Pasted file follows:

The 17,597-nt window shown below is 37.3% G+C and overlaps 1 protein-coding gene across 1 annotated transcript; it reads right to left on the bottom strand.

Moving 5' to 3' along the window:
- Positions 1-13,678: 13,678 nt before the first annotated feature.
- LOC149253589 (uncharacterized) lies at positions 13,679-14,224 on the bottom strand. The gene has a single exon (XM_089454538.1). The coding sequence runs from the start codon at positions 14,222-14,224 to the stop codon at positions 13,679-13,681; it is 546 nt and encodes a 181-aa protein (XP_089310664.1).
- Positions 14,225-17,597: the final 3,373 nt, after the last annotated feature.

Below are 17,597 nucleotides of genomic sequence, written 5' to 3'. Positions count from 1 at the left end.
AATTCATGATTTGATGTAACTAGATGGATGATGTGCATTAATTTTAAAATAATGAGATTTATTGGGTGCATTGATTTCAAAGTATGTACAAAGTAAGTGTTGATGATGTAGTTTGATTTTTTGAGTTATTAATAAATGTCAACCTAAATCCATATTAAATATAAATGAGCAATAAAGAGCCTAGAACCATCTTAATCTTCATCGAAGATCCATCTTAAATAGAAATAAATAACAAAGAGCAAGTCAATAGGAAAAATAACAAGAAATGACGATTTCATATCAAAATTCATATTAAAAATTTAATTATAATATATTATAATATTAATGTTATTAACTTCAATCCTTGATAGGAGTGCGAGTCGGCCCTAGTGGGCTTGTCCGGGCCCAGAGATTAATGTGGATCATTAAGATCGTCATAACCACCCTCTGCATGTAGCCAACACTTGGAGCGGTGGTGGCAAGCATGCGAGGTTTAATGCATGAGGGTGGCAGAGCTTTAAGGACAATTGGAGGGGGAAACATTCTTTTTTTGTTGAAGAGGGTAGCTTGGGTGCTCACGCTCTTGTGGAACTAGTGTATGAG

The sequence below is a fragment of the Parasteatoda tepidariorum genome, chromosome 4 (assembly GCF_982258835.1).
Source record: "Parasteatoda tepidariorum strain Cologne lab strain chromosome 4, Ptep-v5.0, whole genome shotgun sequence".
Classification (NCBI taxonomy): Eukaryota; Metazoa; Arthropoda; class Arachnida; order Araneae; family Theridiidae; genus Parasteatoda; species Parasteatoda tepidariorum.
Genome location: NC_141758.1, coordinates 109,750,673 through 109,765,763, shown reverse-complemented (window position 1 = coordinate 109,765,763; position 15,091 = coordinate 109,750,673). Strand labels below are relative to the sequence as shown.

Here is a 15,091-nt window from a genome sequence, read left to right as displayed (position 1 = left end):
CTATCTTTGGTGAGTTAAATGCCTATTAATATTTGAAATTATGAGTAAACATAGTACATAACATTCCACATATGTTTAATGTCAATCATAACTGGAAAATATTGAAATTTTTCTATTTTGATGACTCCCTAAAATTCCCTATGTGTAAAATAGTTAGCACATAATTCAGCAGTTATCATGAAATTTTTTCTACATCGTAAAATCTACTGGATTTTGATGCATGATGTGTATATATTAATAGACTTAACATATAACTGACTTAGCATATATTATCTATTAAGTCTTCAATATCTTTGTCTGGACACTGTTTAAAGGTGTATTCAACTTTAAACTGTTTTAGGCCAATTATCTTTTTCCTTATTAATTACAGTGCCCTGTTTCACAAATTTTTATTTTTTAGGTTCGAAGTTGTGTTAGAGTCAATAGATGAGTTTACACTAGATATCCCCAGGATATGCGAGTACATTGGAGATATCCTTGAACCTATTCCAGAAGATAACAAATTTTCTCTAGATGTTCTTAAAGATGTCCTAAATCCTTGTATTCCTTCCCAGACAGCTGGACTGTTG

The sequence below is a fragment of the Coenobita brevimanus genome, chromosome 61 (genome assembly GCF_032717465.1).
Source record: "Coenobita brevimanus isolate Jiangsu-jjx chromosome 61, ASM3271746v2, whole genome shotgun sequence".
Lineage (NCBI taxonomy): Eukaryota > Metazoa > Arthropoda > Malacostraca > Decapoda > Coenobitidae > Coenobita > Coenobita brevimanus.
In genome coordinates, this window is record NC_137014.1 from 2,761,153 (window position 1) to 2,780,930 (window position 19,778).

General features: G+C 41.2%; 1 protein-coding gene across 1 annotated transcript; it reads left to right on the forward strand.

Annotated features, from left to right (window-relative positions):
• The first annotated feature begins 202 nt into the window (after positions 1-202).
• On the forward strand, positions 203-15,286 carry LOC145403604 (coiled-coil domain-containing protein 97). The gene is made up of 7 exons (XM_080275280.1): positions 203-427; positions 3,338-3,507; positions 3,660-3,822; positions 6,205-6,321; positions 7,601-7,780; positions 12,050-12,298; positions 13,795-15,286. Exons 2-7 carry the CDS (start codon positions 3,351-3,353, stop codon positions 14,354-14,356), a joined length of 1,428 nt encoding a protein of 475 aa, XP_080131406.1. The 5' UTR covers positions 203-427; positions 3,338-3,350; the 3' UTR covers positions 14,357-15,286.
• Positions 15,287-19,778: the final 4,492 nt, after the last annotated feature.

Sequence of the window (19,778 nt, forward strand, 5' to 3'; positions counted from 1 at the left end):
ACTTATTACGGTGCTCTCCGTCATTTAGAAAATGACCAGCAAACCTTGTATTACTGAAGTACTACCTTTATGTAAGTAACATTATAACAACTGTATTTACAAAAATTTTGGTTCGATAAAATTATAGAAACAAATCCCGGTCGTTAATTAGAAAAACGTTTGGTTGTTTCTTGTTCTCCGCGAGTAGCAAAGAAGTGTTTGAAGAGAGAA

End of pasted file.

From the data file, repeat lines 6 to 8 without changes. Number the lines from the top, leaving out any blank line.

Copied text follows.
Below are 17,597 nucleotides of genomic sequence, written 5' to 3'. Positions count from 1 at the left end.
AATTCATGATTTGATGTAACTAGATGGATGATGTGCATTAATTTTAAAATAATGAGATTTATTGGGTGCATTGATTTCAAAGTATGTACAAAGTAAGTGTTGATGATGTAGTTTGATTTTTTGAGTTATTAATAAATGTCAACCTAAATCCATATTAAATATAAATGAGCAATAAAGAGCCTAGAACCATCTTAATCTTCATCGAAGATCCATCTTAAATAGAAATAAATAACAAAGAGCAAGTCAATAGGAAAAATAACAAGAAATGACGATTTCATATCAAAATTCATATTAAAAATTTAATTATAATATATTATAATATTAATGTTATTAACTTCAATCCTTGATAGGAGTGCGAGTCGGCCCTAGTGGGCTTGTCCGGGCCCAGAGATTAATGTGGATCATTAAGATCGTCATAACCACCCTCTGCATGTAGCCAACACTTGGAGCGGTGGTGGCAAGCATGCGAGGTTTAATGCATGAGGGTGGCAGAGCTTTAAGGACAATTGGAGGGGGAAACATTCTTTTTTTGTTGAAGAGGGTAGCTTGGGTGCTCACGCTCTTGTGGAACTAGTGTATGAG

The sequence below is a fragment of the Parasteatoda tepidariorum genome, chromosome 4 (assembly GCF_982258835.1).